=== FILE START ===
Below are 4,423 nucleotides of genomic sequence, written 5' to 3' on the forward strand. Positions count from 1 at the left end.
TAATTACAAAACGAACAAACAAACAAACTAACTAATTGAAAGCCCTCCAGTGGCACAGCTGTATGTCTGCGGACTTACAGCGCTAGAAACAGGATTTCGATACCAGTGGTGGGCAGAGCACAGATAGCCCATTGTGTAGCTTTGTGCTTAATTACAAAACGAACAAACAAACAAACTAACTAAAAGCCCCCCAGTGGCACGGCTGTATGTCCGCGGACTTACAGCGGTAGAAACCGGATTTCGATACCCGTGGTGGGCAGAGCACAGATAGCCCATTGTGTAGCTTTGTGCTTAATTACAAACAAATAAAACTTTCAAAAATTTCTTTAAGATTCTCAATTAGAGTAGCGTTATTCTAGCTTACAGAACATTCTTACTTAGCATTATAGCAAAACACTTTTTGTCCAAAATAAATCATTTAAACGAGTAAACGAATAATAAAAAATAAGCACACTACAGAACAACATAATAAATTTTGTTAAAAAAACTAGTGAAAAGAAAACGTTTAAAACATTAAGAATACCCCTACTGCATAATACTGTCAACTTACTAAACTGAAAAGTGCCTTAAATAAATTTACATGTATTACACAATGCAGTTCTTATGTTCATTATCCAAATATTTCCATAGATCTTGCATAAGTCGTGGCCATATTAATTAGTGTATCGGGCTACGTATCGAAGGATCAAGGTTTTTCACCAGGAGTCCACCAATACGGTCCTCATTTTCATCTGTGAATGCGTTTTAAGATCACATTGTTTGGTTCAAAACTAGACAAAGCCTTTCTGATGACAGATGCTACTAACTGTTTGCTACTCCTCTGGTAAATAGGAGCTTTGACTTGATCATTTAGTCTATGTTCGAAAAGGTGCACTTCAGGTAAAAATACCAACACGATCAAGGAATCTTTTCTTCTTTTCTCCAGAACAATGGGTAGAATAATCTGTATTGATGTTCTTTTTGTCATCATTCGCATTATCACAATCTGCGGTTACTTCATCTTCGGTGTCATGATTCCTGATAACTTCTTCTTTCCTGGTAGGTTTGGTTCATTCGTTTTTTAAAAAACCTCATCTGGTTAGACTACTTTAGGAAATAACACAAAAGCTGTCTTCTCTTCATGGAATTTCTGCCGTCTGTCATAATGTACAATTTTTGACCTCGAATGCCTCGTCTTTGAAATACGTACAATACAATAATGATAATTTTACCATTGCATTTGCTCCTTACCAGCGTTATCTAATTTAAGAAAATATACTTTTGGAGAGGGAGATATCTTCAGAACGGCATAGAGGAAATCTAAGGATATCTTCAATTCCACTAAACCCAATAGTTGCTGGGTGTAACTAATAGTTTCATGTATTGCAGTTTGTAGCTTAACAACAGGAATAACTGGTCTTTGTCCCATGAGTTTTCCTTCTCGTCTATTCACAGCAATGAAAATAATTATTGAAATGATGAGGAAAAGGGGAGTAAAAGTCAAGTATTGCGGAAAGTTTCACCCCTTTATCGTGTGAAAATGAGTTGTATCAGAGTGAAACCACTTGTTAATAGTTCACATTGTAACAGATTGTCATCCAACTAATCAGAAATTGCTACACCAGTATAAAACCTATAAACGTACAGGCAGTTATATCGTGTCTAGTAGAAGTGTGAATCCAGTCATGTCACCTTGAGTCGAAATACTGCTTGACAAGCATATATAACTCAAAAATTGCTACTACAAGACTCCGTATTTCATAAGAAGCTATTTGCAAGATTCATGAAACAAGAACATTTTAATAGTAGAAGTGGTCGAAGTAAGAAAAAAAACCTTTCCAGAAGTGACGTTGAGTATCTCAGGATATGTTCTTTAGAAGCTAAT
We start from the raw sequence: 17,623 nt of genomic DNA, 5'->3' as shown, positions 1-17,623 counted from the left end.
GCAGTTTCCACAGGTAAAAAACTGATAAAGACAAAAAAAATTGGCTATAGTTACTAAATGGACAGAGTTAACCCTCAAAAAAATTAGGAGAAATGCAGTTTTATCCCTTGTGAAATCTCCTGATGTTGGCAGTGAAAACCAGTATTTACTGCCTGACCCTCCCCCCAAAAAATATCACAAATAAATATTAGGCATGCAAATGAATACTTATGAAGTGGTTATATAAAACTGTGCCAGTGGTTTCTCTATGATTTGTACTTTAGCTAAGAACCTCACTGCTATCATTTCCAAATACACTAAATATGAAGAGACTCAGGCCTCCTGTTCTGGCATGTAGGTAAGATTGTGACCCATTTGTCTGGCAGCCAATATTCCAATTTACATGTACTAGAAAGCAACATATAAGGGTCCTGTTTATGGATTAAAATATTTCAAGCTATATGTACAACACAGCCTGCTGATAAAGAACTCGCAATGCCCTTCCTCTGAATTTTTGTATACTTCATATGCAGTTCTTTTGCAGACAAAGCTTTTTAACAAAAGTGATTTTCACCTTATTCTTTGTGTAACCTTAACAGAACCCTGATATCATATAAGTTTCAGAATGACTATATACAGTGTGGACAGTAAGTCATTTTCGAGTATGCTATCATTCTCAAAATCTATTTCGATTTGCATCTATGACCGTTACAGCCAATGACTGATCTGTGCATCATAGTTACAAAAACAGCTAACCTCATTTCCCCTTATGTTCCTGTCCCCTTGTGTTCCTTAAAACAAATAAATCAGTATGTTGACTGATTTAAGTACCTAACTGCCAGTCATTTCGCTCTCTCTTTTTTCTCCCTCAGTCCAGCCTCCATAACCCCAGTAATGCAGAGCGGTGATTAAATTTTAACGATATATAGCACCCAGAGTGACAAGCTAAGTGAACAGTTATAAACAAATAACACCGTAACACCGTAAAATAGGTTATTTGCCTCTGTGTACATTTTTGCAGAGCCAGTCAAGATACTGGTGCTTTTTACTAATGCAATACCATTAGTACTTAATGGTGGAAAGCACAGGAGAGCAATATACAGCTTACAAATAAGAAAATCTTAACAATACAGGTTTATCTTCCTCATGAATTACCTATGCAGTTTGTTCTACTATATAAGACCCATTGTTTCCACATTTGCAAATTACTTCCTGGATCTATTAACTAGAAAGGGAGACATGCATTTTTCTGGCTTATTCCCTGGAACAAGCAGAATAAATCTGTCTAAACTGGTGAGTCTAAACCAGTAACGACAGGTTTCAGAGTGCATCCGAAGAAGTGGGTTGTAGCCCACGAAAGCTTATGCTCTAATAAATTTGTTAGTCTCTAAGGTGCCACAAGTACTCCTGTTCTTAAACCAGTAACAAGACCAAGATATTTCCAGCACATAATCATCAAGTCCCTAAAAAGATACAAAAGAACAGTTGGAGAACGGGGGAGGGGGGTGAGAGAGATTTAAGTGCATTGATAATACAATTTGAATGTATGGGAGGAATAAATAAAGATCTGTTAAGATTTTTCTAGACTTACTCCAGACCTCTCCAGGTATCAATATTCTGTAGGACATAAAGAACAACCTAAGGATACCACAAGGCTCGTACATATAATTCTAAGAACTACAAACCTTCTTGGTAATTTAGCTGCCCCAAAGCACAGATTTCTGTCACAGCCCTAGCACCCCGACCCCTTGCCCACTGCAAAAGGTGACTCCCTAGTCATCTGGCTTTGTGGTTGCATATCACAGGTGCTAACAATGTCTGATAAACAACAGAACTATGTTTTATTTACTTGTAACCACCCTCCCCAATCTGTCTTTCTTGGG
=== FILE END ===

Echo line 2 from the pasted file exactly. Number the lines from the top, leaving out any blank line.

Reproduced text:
TAATTACAAAACGAACAAACAAACAAACTAACTAATTGAAAGCCCTCCAGTGGCACAGCTGTATGTCTGCGGACTTACAGCGCTAGAAACAGGATTTCGATACCAGTGGTGGGCAGAGCACAGATAGCCCATTGTGTAGCTTTGTGCTTAATTACAAAACGAACAAACAAACAAACTAACTAAAAGCCCCCCAGTGGCACGGCTGTATGTCCGCGGACTTACAGCGGTAGAAACCGGATTTCGATACCCGTGGTGGGCAGAGCACAGATAGCCCATTGTGTAGCTTTGTGCTTAATTACAAACAAATAAAACTTTCAAAAATTTCTTTAAGATTCTCAATTAGAGTAGCGTTATTCTAGCTTACAGAACATTCTTACTTAGCATTATAGCAAAACACTTTTTGTCCAAAATAAATCATTTAAACGAGTAAACGAATAATAAAAAATAAGCACACTACAGAACAACATAATAAATTTTGTTAAAAAAACTAGTGAAAAGAAAACGTTTAAAACATTAAGAATACCCCTACTGCATAATACTGTCAACTTACTAAACTGAAAAGTGCCTTAAATAAATTTACATGTATTACACAATGCAGTTCTTATGTTCATTATCCAAATATTTCCATAGATCTTGCATAAGTCGTGGCCATATTAATTAGTGTATCGGGCTACGTATCGAAGGATCAAGGTTTTTCACCAGGAGTCCACCAATACGGTCCTCATTTTCATCTGTGAATGCGTTTTAAGATCACATTGTTTGGTTCAAAACTAGACAAAGCCTTTCTGATGACAGATGCTACTAACTGTTTGCTACTCCTCTGGTAAATAGGAGCTTTGACTTGATCATTTAGTCTATGTTCGAAAAGGTGCACTTCAGGTAAAAATACCAACACGATCAAGGAATCTTTTCTTCTTTTCTCCAGAACAATGGGTAGAATAATCTGTATTGATGTTCTTTTTGTCATCATTCGCATTATCACAATCTGCGGTTACTTCATCTTCGGTGTCATGATTCCTGATAACTTCTTCTTTCCTGGTAGGTTTGGTTCATTCGTTTTTTAAAAAACCTCATCTGGTTAGACTACTTTAGGAAATAACACAAAAGCTGTCTTCTCTTCATGGAATTTCTGCCGTCTGTCATAATGTACAATTTTTGACCTCGAATGCCTCGTCTTTGAAATACGTACAATACAATAATGATAATTTTACCATTGCATTTGCTCCTTACCAGCGTTATCTAATTTAAGAAAATATACTTTTGGAGAGGGAGATATCTTCAGAACGGCATAGAGGAAATCTAAGGATATCTTCAATTCCACTAAACCCAATAGTTGCTGGGTGTAACTAATAGTTTCATGTATTGCAGTTTGTAGCTTAACAACAGGAATAACTGGTCTTTGTCCCATGAGTTTTCCTTCTCGTCTATTCACAGCAATGAAAATAATTATTGAAATGATGAGGAAAAGGGGAGTAAAAGTCAAGTATTGCGGAAAGTTTCACCCCTTTATCGTGTGAAAATGAGTTGTATCAGAGTGAAACCACTTGTTAATAGTTCACATTGTAACAGATTGTCATCCAACTAATCAGAAATTGCTACACCAGTATAAAACCTATAAACGTACAGGCAGTTATATCGTGTCTAGTAGAAGTGTGAATCCAGTCATGTCACCTTGAGTCGAAATACTGCTTGACAAGCATATATAACTCAAAAATTGCTACTACAAGACTCCGTATTTCATAAGAAGCTATTTGCAAGATTCATGAAACAAGAACATTTTAATAGTAGAAGTGGTCGAAGTAAGAAAAAAAACCTTTCCAGAAGTGACGTTGAGTATCTCAGGATATGTTCTTTAGAAGCTAAT